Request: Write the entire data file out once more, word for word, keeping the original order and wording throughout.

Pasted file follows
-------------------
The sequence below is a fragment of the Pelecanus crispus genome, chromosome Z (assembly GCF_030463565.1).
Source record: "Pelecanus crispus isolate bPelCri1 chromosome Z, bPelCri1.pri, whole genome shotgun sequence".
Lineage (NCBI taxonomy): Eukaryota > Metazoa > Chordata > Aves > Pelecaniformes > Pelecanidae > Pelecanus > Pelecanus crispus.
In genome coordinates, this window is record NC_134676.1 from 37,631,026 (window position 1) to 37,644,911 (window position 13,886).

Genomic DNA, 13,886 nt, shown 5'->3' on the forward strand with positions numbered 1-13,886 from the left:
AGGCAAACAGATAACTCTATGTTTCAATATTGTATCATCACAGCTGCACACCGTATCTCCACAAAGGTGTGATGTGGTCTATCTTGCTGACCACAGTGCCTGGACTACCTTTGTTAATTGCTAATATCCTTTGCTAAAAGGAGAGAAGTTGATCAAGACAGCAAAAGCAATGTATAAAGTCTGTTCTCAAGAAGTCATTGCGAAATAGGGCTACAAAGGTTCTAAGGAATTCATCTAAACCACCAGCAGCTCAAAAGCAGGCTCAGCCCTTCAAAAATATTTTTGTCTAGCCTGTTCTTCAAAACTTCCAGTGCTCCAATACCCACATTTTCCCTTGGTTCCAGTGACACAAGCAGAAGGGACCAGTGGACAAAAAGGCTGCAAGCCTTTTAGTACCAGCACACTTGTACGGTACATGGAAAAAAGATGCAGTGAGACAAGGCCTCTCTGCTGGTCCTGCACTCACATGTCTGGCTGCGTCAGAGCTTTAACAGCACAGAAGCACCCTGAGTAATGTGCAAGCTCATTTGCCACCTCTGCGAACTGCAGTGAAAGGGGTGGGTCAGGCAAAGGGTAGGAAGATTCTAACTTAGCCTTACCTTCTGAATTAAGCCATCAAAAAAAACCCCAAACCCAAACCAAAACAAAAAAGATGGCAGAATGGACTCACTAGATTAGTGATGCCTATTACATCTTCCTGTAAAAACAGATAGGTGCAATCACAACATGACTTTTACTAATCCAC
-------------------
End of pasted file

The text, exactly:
The sequence below is a fragment of the Pelecanus crispus genome, chromosome Z (assembly GCF_030463565.1).
Source record: "Pelecanus crispus isolate bPelCri1 chromosome Z, bPelCri1.pri, whole genome shotgun sequence".
Lineage (NCBI taxonomy): Eukaryota > Metazoa > Chordata > Aves > Pelecaniformes > Pelecanidae > Pelecanus > Pelecanus crispus.
In genome coordinates, this window is record NC_134676.1 from 37,631,026 (window position 1) to 37,644,911 (window position 13,886).

Genomic DNA, 13,886 nt, shown 5'->3' on the forward strand with positions numbered 1-13,886 from the left:
AGGCAAACAGATAACTCTATGTTTCAATATTGTATCATCACAGCTGCACACCGTATCTCCACAAAGGTGTGATGTGGTCTATCTTGCTGACCACAGTGCCTGGACTACCTTTGTTAATTGCTAATATCCTTTGCTAAAAGGAGAGAAGTTGATCAAGACAGCAAAAGCAATGTATAAAGTCTGTTCTCAAGAAGTCATTGCGAAATAGGGCTACAAAGGTTCTAAGGAATTCATCTAAACCACCAGCAGCTCAAAAGCAGGCTCAGCCCTTCAAAAATATTTTTGTCTAGCCTGTTCTTCAAAACTTCCAGTGCTCCAATACCCACATTTTCCCTTGGTTCCAGTGACACAAGCAGAAGGGACCAGTGGACAAAAAGGCTGCAAGCCTTTTAGTACCAGCACACTTGTACGGTACATGGAAAAAAGATGCAGTGAGACAAGGCCTCTCTGCTGGTCCTGCACTCACATGTCTGGCTGCGTCAGAGCTTTAACAGCACAGAAGCACCCTGAGTAATGTGCAAGCTCATTTGCCACCTCTGCGAACTGCAGTGAAAGGGGTGGGTCAGGCAAAGGGTAGGAAGATTCTAACTTAGCCTTACCTTCTGAATTAAGCCATCAAAAAAAACCCCAAACCCAAACCAAAACAAAAAAGATGGCAGAATGGACTCACTAGATTAGTGATGCCTATTACATCTTCCTGTAAAAACAGATAGGTGCAATCACAACATGACTTTTACTAATCCAC